By Timothy Edmunds and Barry J. Ryan The politics of Britain’s security after Brexit are contentious and fast moving. But most discussion has focused on the security of land. The security of the sea has received less attention.
As a nation of islands, maritime security is of critical importance to the United Kingdom. The UK marine area comprises 298 thousand square miles. Including the UK’s Search and Rescue Zone, which stretches deep into the Atlantic, the area of responsibility exceeds 2 million square miles. In addition, it has an overseas marine area of 2.3 million square thousand miles. At any time there are 1500 large commercial ships off the coast of the UK. The UK has considerable infrastructure in these spaces; including oil rigs, fish farms and wind farms, in addition to seven coastal nuclear power stations, a complex nest of underwater cables and 120 commercial shipping ports. Potential security challenges abound, including the prospect of a terrorist attack on shipping, human trafficking, disruptions to maritime traffic, attacks on maritime infrastructure, and the transportation of illegal drugs, arms, or weapons of mass destruction.
In addition, Brexit could see restrictions on EU fishing vessels in its exclusive economic zone if European collective maritime governance institutions either cease to exist or change dramatically. Such changes could create new demands on the UK to police its waters against illegal fishing and could result in new threats to public order at sea, such as conflicts between British trawlers and fishing vessels from neighbouring states.
Yet, while the UK remains a major naval power, its independent capacities for maritime security outside of the EU are underdeveloped. As late as November 2017, Lord West of Spithead decried the “dreadful hotchpotch of vessels involved” in UK maritime security and called on Parliament to improve capacity in this area.
It is not all bad news. The UK published a National Strategy for Maritime Security in 2014. It also established a National Maritime Information Centre in 2010 to build surveillance and expertise around maritime risks and a Joint Maritime Operations Coordination Centre in 2017 to coordinate the deployment of UK maritime assets across government agencies. Both organisations are increasingly mature and effective and offer critical enabling capacities for UK maritime security operations. The acquisition of new Batch 2 River-class offshore patrol vessels and the decision to retain existing Batch 1 ships in service also represents an important increase in domestic maritime security capacity. Such efforts show how the UK is beginning to grapple with its maritime security challenges.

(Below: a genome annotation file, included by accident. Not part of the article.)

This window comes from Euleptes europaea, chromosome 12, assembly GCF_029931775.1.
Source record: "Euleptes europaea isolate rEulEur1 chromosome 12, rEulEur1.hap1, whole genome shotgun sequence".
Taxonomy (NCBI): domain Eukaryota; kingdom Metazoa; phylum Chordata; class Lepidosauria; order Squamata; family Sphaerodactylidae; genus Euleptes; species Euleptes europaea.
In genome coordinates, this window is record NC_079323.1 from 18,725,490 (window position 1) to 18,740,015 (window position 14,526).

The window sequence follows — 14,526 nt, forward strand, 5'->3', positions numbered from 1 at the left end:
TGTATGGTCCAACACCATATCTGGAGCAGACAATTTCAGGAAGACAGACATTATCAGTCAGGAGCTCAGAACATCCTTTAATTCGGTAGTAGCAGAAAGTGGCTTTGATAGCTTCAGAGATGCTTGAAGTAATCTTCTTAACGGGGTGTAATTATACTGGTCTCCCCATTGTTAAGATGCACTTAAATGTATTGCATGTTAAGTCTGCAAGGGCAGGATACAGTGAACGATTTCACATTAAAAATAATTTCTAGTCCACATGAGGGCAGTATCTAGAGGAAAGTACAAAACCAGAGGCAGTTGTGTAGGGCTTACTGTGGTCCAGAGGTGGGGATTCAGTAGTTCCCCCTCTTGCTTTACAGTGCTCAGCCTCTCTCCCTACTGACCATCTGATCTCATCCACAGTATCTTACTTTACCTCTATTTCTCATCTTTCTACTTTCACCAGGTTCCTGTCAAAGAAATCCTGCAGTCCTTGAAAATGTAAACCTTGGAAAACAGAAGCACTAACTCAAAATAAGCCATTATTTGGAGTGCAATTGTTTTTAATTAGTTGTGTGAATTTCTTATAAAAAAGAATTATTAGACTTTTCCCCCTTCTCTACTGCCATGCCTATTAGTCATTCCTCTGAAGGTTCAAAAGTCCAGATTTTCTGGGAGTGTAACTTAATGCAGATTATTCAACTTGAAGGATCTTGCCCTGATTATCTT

But in the event of a Brexit of whatever type, British maritime security capacities are likely to be stretched. The very capability and flexibility of the River-class vessels (of which five are currently active, one of which is permanently based in the Falkland Islands) means their availability for day to day patrolling and policing work may be constrained. A range of other agencies, including Border Force, the Marine Management Organisation, and various UK police authorities retain mainly inshore patrol vessels of varying capability. Yet in comparison to countries which invest heavily in maritime security, such as Italy or Japan, these capacities remain fragmented and patchy across the country. Maritime aerial patrol capabilities for everyday maritime security are similarly restricted, with RAF and Royal Navy assets earmarked for more traditional military missions. Radar and other automatic monitoring systems around the British coast are neither complete nor continuous.
What are the lessons for UK policy makers?
First, it is clear that the solution is about more than naval power or the acquisition of new frigates and aircraft carriers. It also means paying attention to those manifold challenges that fall below the threshold of naval priority in the strictest military sense, and concern instead issues of terrorism, marine environmental protection, law enforcement, public order, and safety at sea.
Second, the challenges of maritime security do not respect national borders. By their very nature they take place across and between them. Addressing these issues necessarily involves collaboration and coordination with partners, in areas including governance and regulation, intelligence, infrastructure, and technology. New arrangements with old partners are certainly possible but Brexit in whatever form will prove a stern test of these relations. An acrimonious Brexit may push them to their limit. UK government should attach the utmost importance maintaining positive relations at sea to assure the country’s maritime security after Brexit.